KABUL: An Indian shipment of 15,000 tons of wheat aid to Afghanistan arrived on Saturday via Iran’s Chabahar port near the Afghan province of Nimruz.
The rest of the consignment is expected to arrive in different stages, and is set to be completed by the end of January, Afghan officials said.
India has committed $500 million to the sea route, which will allow traders in landlocked Afghanistan to bypass alleged restrictions over shipment of their goods via Pakistan’s Karachi port, the officials added.
Earlier this year, Afghanistan opened an air corridor to fly tons of fresh fruit to India after Pakistan raised taxes on the goods.
The shortest and most cost-effective land routes between India and Afghanistan are through Pakistan, but New Delhi faces Pakistani restrictions on the flow of Indian goods bound for Afghanistan and Central Asia.
New Delhi tried to send wheat last year via Torkham, a border crossing between Afghanistan and Pakistan, but Islamabad objected.
“With the opening of Chabahar port, Afghanistan will no longer be dependent on Karachi port,” said Nimruz Gov. Mohammad Samiullah.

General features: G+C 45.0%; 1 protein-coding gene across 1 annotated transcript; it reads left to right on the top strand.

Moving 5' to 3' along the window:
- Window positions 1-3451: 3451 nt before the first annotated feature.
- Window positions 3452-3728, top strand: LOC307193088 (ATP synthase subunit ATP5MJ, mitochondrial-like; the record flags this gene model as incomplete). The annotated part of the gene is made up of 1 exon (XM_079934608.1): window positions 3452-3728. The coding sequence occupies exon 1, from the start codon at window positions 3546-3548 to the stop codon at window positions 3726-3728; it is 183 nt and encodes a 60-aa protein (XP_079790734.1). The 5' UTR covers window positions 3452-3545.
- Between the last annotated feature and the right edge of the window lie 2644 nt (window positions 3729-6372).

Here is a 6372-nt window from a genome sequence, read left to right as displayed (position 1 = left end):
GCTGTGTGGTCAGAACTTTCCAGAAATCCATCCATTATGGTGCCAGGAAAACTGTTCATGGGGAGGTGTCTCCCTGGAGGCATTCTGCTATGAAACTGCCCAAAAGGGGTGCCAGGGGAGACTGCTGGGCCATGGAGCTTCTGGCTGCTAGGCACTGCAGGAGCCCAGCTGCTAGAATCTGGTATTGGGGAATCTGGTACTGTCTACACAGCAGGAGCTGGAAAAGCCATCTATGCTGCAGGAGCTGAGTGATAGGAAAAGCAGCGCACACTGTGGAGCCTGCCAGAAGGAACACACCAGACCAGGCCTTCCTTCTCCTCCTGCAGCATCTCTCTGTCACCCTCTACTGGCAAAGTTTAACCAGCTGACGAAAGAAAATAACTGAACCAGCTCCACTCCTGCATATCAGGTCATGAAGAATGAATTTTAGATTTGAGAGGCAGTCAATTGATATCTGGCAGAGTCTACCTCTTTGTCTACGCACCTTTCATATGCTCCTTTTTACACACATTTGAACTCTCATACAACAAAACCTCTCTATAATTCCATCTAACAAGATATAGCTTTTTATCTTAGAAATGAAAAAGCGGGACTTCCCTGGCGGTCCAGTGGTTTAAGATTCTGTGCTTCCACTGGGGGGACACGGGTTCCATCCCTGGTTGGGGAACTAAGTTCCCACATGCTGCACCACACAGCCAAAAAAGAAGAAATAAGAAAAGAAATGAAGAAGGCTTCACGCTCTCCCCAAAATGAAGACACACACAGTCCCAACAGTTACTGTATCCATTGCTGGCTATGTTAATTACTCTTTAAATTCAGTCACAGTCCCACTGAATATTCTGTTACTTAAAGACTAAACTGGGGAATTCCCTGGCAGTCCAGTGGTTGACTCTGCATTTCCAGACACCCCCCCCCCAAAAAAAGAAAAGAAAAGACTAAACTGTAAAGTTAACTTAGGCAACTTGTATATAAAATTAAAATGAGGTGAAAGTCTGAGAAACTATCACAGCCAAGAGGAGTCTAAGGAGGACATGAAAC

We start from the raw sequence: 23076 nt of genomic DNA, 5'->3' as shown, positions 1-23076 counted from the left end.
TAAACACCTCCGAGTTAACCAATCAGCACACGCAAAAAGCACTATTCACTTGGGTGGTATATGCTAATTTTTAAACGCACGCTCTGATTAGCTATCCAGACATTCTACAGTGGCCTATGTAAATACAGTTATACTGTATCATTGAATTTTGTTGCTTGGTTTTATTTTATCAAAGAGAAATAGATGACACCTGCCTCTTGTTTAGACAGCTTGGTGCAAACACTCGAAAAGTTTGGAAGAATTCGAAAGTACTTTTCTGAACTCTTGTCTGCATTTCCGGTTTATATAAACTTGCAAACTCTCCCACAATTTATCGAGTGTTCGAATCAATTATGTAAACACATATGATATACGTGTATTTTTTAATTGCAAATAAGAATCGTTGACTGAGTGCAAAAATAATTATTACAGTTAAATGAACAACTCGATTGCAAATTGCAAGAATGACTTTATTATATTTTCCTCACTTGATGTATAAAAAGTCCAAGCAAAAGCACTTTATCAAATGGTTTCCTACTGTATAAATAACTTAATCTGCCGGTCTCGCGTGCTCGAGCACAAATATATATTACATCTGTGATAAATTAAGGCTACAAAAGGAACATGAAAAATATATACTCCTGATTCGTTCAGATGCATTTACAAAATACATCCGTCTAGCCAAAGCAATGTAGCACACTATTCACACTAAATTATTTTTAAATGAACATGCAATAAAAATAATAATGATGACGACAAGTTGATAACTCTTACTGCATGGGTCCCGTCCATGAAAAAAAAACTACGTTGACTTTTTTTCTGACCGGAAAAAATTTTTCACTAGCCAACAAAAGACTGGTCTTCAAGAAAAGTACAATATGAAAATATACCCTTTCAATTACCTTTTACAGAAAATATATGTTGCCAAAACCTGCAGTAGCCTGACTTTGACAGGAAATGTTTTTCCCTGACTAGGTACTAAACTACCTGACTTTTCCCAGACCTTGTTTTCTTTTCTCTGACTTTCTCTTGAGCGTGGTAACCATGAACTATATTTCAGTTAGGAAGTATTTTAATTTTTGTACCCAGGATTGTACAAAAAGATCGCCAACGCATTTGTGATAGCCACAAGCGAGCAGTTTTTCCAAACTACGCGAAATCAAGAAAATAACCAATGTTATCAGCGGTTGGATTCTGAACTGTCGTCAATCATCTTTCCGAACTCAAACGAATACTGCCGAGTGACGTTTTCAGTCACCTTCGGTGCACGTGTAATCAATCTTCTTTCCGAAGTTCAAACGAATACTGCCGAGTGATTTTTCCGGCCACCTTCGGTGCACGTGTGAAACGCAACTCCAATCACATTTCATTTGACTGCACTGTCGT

The economic activity will create job opportunities and revenue for aid-reliant Afghanistan, he added. The port has a capacity of 8.5 million tons of goods, according to Afghan officials.
Chabahar allows India to have an alternative route for business in the region, said economic expert Aimal Sarwal.
Former Afghan Deputy Commerce Minister Ziauddin Zia told Arab News: “Chabahar is very significant for Afghanistan… It’s good for our exports and imports.”
The Pakistan-Afghanistan Joint Chamber of Commerce and Industry (PAJCCI) on Saturday said bilateral trade is down due to various disputes.
“Recent data shows that Afghanistan’s trade with Iran is growing, but its trade with Pakistan is declining, and it should be a cause for concern,” PAJCCI Chairman Zubair Motiwala said in a statement.